Seattle Seahawks quarterback Russell Wilson, right, with Jason LeeKeenan, CEO of Tally, in Seattle in 2018. (GeekWire Photo / Kevin Lisota) When the Seattle Seahawks take on the Los Angeles Rams on Oct. 3 this season, fans might want to predict how many touchdowns quarterback Russell Wilson will throw against his division rival on that day. The best way to do so could be through a new mobile experience from the NFL team that is powered by , the startup that was founded by Wilson. The Rams launched “Pick’em” for use during a pre-season game against the Oakland Raiders. The intention is to engage fans to make real-time predictions as the action unfolds on the field. Fans, playing on the web or through the Rams’ mobile app, earn points for every correct prediction and those over 18 can compete for prizes such as game tickets, field passes and autographed merchandise. Tally is a free-to-play predictions platform, not a gambling app. But the move by the Rams, along with a , signals what’s ahead with the eventual spread of legalized sports betting in the wake of a 2018 that overturned the Professional and Amateur Sports Protection Act. It’s all poised to change how we watch and interact with live events. Seattle-based Tally, which employees 14 people now, is an , the company Wilson helped launch in 2017 as a celebrity content app. TraceMe shut down in 2018 and the business pivoted to the sports prediction model. Wilson was touting Tally in February. “We believe that real-time predictive gaming experiences are going to be the critical components of engaging in live sports in the years to come,” Tally CEO Jason LeeKeenan told GeekWire. “We are positioning Tally to be the leading technology provider behind this evolution.” The Tally app, showing, from left, phone authentication, dynamic odds, and a real-time leaderboard. (Tally screen shots) According to its website, Tally white labels its user interface, custom branding it for any property looking to create such content. The Rams are the first NFL team to partner with Tally. LeeKeenan said other partnerships are in the works, but he wasn’t ready to announce whether the Seahawks might be one of those teams. reported that Tally worked with the NBA’s Portland Trail Blazers and the NHL’s St. Louis Blues on similar games earlier this year. The Rams plan to use the mobile experience to present a mix of game-specific questions and micro-outcomes, according to the team’s news release. “Which team completes a passing play of 30+ yards in the opening half?” or “Which of these players racks up 10+ rushing yards first?” are example of questions posed to fans. Those playing can can track their success throughout a game and rankings are updated in real time as results are tallied live. Point values increase as the game progresses. “We are thrilled to bring our fans closer to the action with an engaging second-screen experience,” Marissa Daly, Rams VP of media, said in a statement. “We feel that our free-to-play predictions game will be a fun way for fans to compete against one another while watching their Rams compete on the field.” The Rams have leapfrogged the San Francisco 49ers to emerge as the Seahawks’ most heated division rival over the past couple seasons. Surely Seattle’s star QB will be more engaged with winning games on the field than worrying about predictions being generated in an app built by his company. Regardless, LeeKeenan makes it sound like Wilson has already won. “What can I say? Russell is a great entrepreneur and we hope all sports teams will be using our technology one day,” LeeKeenan said.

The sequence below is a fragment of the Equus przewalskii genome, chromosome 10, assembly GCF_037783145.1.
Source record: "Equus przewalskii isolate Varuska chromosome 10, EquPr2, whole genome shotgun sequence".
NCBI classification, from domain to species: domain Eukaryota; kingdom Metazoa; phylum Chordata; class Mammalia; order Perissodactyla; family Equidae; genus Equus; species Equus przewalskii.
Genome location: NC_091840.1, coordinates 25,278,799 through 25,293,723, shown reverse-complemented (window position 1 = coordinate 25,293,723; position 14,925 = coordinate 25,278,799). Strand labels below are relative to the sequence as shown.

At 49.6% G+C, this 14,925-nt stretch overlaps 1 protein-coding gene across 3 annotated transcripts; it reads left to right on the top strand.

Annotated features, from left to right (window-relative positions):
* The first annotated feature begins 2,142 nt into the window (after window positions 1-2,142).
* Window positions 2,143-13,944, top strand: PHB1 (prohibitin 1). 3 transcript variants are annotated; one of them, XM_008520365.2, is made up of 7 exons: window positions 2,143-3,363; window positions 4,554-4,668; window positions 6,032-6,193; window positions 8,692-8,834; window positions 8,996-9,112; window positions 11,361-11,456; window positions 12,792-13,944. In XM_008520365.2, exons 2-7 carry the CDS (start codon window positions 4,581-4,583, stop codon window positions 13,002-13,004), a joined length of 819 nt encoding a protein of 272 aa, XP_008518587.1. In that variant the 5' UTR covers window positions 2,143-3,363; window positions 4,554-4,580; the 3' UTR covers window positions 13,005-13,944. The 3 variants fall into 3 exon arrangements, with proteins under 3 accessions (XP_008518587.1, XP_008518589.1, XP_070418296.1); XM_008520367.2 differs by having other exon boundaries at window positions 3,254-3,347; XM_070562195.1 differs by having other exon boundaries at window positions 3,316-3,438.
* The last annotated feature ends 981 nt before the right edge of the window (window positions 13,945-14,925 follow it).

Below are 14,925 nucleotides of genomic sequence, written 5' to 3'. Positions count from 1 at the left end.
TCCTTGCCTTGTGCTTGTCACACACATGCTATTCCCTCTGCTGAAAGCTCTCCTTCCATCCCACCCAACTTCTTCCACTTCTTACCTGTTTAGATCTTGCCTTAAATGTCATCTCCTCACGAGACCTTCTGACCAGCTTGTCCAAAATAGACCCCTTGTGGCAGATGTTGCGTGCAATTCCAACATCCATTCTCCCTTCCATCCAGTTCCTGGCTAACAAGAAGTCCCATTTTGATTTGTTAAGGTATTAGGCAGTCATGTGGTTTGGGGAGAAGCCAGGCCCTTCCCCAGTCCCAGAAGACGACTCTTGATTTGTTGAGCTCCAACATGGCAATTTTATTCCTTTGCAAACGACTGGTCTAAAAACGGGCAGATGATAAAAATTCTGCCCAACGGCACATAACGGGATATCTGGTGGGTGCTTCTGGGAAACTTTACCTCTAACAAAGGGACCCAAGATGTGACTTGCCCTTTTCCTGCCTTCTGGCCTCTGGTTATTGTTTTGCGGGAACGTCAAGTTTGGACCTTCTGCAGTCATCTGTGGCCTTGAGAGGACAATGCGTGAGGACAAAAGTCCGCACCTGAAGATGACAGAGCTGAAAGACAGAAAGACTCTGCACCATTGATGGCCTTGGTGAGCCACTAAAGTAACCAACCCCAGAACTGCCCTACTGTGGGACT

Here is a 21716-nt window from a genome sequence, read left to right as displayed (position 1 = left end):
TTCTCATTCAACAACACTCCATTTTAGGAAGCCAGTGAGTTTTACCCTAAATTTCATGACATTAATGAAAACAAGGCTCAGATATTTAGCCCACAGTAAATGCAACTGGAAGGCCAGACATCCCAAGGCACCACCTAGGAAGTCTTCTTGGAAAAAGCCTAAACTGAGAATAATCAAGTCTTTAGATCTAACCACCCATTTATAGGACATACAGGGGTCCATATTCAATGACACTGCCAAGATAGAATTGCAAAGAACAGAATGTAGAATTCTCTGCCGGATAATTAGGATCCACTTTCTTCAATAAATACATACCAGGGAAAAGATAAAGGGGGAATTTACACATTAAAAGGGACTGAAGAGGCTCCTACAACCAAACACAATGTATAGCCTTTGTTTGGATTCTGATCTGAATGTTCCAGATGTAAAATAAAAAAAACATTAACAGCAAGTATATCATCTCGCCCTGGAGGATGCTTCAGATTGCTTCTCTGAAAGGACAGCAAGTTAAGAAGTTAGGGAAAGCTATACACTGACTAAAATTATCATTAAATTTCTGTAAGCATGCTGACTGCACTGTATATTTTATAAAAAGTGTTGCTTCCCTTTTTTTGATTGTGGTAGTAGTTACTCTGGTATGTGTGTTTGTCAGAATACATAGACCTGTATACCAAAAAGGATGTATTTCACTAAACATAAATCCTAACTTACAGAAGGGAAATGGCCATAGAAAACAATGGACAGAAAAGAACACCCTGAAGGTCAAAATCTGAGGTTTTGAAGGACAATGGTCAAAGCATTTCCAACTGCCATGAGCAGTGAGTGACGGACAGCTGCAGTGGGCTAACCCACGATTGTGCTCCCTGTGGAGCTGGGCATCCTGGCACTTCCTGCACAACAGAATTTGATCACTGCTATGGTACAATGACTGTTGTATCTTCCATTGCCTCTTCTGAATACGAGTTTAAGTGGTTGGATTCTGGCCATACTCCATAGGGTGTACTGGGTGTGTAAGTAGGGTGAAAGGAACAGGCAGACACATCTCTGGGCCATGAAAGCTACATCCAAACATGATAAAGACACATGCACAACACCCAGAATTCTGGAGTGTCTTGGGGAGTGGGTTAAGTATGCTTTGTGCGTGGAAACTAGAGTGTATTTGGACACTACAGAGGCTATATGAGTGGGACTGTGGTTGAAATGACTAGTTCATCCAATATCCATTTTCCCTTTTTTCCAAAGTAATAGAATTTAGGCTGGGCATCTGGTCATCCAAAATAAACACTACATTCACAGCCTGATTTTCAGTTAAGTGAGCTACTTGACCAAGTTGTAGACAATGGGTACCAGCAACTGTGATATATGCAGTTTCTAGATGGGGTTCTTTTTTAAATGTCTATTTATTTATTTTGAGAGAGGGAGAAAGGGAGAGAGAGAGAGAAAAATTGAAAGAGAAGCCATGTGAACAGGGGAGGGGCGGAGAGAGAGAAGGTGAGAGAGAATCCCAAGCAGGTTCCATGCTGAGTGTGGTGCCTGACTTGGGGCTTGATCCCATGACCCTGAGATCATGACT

The new Esports Arena & Gaming Lounge at the University of Washington in Seattle. (UW Photo) Game on at the University of Washington. A state-of-the-art at the UW’s Husky Union Building is up and running after an official ribbon cutting on Thursday and a week of events that helped usher in a new era of competition and learning at the university in Seattle. The 1,000-square-foot gaming center makes the UW the largest public, higher education institution in the nation to have such a dedicated facility and the first university in the state of Washington to have such a space. Aimed at casual and competitive gamers, and funded in part by the Student Technology Fee, the arena provides access to 40 high-end gaming computers, two VR systems, a casting station for live streaming to Twitch and popular, unlocked PC games. The lounge will also serve as a space for sponsored tournaments. The ribbon is cut on Thursday at the grand opening of the UW’s Esports Arena. (UW video screen grab) “With the Esports Arena we have this actual physical location to match and represent our culture, our community here,” said Will Nguyen, UW student epsorts director. “People can really come together and it brings it to this next level, where it’s not just some people talking over the internet.” The intention is for the physical space, and the opportunity to play, to go beyond just gaming for students and provide the learning potential necessary to connect with companies in the Seattle area. (UW Photo) Justin Camputaro, director of the Husky Union Building, said in Seattle alone there are more than 23,000 jobs in interactive media. “What I have learned is that these games are very different from the days of Atari and Pong, or even Nintendo days. It is a lot about teamwork, it is about strategy, it is about mathematical computations, and understanding how the teams and the players works together,” Camputaro said. “There is a true educational element behind this gaming, when you dig in and start to understand that it is really really powerful. This is more than just playing a game.” A growing number of institutions are now as the industry is growing at a phenomenal rate. last year on the growth in esports scholarships among colleges and universities and how it could get as big as traditional sports on campus. The Esports Arena is located on the basement level of the HUB at 4001 E Stevens Way N.E. Check this for rates and hours of operation.